3 Use Cases to Reduce Pressure on Your Customer Service

automation sales callcenter

Over the past few years, B2C companies have moved towards automated customer service solutions, such as chatbots. Their goal? To improve customer experience, increase productivity and reduce costs. And today, they’re taking things one step further by automating part of their calls with conversational voice robots, aka callbots, accessible via a telephone number.

From a technical viewpoint, a callbot functions like a chatbot, but with two extra components – voice recognition and voice synthesis. This means that they can understand a customer or lead’s request in natural language, give an answer, and even perform certain tasks. Callbots are generally deployed by companies with a high volume of calls (insurance industry, telecom, transport, e-commerce, hospitality, etc.).  

The next part of this article presents 3 callbot use cases that help effectively reduce pressure on customer service teams, illustrated by real-life examples.

Get Information and Book an Appointment

Just like chatbots, callbots can provide general information: opening times, address, information about services and products, etc. If the user is an existing customer and wants to identify themselves, they can benefit from personalised information based on their customer account. There are several ways to identify a user: via their telephone number, with their first and last name and/or customer account number, etc. The company puts in place the script and login variables. 

If the conversational bot is connected to the company’s booking management software, it can also suggest that the user make an appointment and pre-qualify the request (context, nature of appointment, etc.).

Sign up to a Contract

Insurance or electricity contracts, Internet packages… Callbots are excellent ways of increasing the number of new contracts, especially during non-working hours.

How does it work?

After asking the user to identify themselves, the callbot asks a series of sub-questions that are needed to create the contract. In the insurance sector, for example, these questions will relate to the type of insurance (car, house, civil liability, etc.), vehicle, make, model, contract, etc. The callbot pre-qualifies and records the request. Unlike IVR, the user doesn’t select options with the keys on their telephone, but answers out loud in their own words or those suggested by the bot.

The callbot then informs the user of the next steps and which documents they need to provide in order to complete their request. At the end of the conversation, the user receives a confirmation message (SMS and/or email). Depending on the insurance company’s strategy, the new customer may be called back the next day by an agent to confirm that their new contract is in place. If, however, a customer wishes to terminate their contract, the callbot may hand over to a human operator.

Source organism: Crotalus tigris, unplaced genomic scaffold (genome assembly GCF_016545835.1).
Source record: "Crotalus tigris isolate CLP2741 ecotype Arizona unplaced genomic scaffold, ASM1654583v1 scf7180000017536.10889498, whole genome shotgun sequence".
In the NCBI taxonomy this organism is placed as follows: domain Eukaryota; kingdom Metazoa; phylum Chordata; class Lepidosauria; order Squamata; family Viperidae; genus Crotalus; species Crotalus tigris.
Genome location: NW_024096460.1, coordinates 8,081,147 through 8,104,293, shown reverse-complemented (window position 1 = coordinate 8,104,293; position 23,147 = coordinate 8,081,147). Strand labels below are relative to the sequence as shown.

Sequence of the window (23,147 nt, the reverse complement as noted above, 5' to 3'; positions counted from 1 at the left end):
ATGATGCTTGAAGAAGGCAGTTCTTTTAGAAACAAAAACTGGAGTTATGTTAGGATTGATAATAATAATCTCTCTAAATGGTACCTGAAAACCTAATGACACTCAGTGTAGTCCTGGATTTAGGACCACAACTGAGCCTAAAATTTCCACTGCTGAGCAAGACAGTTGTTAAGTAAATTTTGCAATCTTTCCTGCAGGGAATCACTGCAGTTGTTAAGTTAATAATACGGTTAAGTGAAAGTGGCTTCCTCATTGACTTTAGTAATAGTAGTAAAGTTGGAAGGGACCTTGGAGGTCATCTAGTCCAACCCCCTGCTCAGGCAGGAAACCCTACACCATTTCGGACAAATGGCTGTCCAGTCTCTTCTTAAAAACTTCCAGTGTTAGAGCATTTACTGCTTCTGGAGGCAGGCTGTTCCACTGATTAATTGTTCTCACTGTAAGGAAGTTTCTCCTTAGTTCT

Manage Complaints or Make a Claim

One of the most frequently contacted departments in a company is the after-sales service. The latter should be perceived as a real strategic lever for customer satisfaction and loyalty. Automating part of this after-sales service can be particularly effective in making the processing of requests smoother, and therefore increasing customer satisfaction.

Managing complaints is a frequent callbot use case. Specific scripts with advanced decision trees can be put in place, to personalise information provided to customers as much as possible, as well as information given to the company. For example, the callbot could ask unhappy customers if their call is about a current request or a new claim, and run a script based on the answer.

  • request in progress: identifies the claim with a tracking number, gives an answer according to the request status (in progress, processed, resolved, failed…), as well as any potential actions to be carried out: upload a form, send supporting documents, etc.
  • new claim: asks sub-questions to collect all the information required to handle the problem (type and frequency of breakdown, type of product…), retrieves technical information and collects ID data in order to finalise the claim.

Messages should be fully customisable and modifiable by the company at any time. As with breakdown or incident reports, insurers can also set up callbot scripts for claims. The principle is the same, only the callbot’s questions are different: date of claim, context, registration number or postcode… The bot can also offer telephone assistance if necessary.

To Take Things Further

Whatever the case, a callbot can record conversations and replay them later (the user must be informed beforehand). This enables the bot’s manager to continually improve it, enrich the CRM with additional information and better understand the customers’ needs and friction points. The bot can also transcribe the conversation in order to leave a note in the CRM, for example.

If connected to third-party technologies, such as RPA (Robotic Process Automation), the callbot can automate tasks such as creating a contract, filling out a claim report, updating customer account information, etc. directly in the company’s software (CRM, IS, ticketing tool, etc.). Once created or modified, the documents can automatically be sent to the customer for signature. This allows an end-to-end automation of simple processes, saving both the customer and supplier time and resources.

The callbot can be configured to optimise the brand’s sales strategy as much as possible, by increasing sign-ups, monitoring, and managing claims or termination requests… The tool’s profitability is therefore easy to calculate.

communication officer
Lucie Choulet
Communications officer